Above: Beverley Sinclair’s photo of the solar eclipse on August 21, 2017, highlighting the diamond ring effect.
A total eclipse of the sun is coming to the South American countries of Chile and Argentina in the late afternoon hours of July 2, 2019. This is the first total solar eclipse since the great American total solar eclipse of August 21, 2017.
We refer to the map below. Outside the narrow path of totality (in blue) that swings over the South Pacific Ocean and southern South America, a much broader swath of the Pacific, South America and southern Central America sits beneath the moon’s penumbral shadow, to undergo a partial eclipse of the sun. It’ll be an exceedingly shallow solar eclipse for southern Central America, however. Be sure to use proper eye protection any time the sun is not eclipsed or in any stage of a partial eclipse (even when it’s over 99 percent but less than 100 percent eclipsed)!
Unless you’re on a cruise ship, or perhaps an airplane, you can only watch the total solar eclipse from Chile or Argentina in South America. Oneo, a small and uninhabited atoll of the Pitcairn Islands, is the only Pacific island where the total solar eclipse is visible, starting at 10:24 a.m. local time (18:24 Universal Time). Totality lasts for 2 minutes and 53 seconds. Numerous Pacific islands, on the other hand, can observe a partial solar eclipse – but, once again, we stress the need for proper eye protection.
We expect eclipse chasers to flock to the big cities of Santiago, Chile, and Buenos Aires, Argentina, in their quest to witness the most spectacular of natural wonders, a total eclipse of the sun. It’s been said that on a scale of one to ten, a total solar eclipse rates a million! After seeing a total solar eclipse for the first time in Wyoming on August 21, 2017, I have to agree with the assessment. If you live in South America and are within traveling distance of totality, by all means take the trip. It’s an experience that’ll live with you for the rest of your days.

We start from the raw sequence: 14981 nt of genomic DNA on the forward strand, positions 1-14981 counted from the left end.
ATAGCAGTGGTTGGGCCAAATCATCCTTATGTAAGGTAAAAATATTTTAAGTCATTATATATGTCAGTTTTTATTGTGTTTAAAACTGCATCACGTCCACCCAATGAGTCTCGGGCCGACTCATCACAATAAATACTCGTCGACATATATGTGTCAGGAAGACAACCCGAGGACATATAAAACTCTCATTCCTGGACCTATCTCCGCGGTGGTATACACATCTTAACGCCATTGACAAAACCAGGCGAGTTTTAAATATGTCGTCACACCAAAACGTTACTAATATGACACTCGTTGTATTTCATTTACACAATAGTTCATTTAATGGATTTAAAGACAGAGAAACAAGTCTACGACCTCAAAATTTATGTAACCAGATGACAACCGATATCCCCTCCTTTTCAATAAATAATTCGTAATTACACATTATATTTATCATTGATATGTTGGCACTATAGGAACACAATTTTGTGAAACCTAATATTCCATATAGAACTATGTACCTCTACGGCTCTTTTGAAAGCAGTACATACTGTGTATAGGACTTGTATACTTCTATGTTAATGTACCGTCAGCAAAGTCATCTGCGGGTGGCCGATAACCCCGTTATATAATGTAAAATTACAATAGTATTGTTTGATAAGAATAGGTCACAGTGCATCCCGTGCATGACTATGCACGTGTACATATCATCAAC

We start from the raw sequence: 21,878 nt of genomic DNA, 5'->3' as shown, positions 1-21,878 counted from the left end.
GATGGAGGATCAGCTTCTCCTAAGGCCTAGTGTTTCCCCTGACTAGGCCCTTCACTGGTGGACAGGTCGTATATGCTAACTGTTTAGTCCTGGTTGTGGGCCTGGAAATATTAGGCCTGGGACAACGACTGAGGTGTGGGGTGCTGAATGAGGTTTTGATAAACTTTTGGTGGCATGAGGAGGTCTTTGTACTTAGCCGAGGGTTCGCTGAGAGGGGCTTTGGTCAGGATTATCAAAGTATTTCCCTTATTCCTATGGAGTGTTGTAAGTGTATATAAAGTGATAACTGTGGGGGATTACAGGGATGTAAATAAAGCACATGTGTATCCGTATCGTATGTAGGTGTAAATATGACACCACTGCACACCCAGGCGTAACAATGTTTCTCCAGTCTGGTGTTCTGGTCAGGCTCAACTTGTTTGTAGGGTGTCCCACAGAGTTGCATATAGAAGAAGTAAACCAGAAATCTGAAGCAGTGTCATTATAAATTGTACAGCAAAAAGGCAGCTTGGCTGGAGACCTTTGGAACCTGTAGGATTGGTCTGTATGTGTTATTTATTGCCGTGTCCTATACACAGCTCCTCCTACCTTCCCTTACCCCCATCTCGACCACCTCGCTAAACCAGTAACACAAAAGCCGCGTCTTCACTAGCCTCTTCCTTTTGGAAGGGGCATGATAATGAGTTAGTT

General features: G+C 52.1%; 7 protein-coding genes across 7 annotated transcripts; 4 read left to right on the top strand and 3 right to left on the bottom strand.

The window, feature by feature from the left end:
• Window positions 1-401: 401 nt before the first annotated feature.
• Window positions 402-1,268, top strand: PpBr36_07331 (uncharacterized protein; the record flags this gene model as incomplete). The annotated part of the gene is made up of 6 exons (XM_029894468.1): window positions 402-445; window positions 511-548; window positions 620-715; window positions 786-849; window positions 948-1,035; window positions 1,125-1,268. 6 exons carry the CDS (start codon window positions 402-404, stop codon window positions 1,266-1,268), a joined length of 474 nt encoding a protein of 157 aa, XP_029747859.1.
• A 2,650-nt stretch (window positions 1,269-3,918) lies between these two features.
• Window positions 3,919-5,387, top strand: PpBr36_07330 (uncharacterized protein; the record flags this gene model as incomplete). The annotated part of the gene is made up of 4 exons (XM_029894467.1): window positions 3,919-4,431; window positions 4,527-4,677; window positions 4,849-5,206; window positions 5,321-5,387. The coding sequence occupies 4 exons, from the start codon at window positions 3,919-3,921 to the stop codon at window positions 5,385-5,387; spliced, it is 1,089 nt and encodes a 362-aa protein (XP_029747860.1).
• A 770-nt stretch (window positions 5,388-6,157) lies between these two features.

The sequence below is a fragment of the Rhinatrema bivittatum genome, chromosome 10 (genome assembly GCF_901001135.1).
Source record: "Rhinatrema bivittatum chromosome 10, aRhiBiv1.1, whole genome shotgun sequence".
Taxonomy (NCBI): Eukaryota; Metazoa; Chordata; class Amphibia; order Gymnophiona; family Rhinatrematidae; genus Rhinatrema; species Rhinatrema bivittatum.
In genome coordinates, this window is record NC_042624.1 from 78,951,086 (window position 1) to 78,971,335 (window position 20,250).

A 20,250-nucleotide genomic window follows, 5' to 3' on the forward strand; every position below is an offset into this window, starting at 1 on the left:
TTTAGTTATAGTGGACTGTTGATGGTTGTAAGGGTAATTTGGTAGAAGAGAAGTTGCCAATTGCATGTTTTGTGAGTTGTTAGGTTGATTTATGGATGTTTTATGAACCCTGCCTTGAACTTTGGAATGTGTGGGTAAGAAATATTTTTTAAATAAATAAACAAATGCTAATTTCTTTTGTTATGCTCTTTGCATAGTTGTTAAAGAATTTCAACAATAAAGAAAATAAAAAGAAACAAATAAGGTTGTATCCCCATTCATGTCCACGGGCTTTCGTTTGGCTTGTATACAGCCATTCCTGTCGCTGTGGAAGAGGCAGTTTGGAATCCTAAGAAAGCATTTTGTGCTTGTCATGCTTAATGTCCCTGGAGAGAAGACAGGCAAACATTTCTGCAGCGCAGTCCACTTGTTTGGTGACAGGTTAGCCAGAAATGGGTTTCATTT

As evident on the map above, Santiago, Chile, lies to the south of the total eclipse path, whereas Buenos Aires, Argentina, sits at the northern edge. We give the eclipse times in local time for Santiago, Chile, and Buenos Aires, Argentina, plus two cities within the total eclipse path: La Serena, Chile, and Rio Cuarto, Argentina.
Local eclipse times:
Partial solar eclipse begins: 4:21 p.m local time
Maximum eclipse (sun’s disk 92.1 percent covered over): 4:37 p.m. local time
Partial solar eclipse ends: 7:44 p.m. local time
Buenos Aires, Argentina
Partial solar eclipse begins: 4:36 p.m. local time
Maximum eclipse (sun’s disk 99.7 percent covered over): 5:44 p.m. local time
Sunset (eclipse still in process): 5:51 p.m. local time
La Serena, Chile
Partial solar eclipse begins: 3:23 p.m.local time
Total solar eclipse begins: 4:38:13 p.m. local time
Maximum eclipse: 4:39:23 p.m. local time
Total solar eclipse ends: 4:40:31 p.m. local time
Partial solar eclipse ends 5:47 p.m. local time
Rio Cuarto, Argentina
Partial solar eclipse begins: 4:31 p.m. local time
Total solar eclipse begins: 5:41:26 p.m. local time
Maximum eclipse: 5:42:26 p.m. local time
Total solar eclipse ends: 5:43:26 p.m local time
Sunset (eclipse still in process): 6:22 p.m. local time
If you want to find out when (or if) this eclipse happens in your sky, click on either one of the above links or this Google map.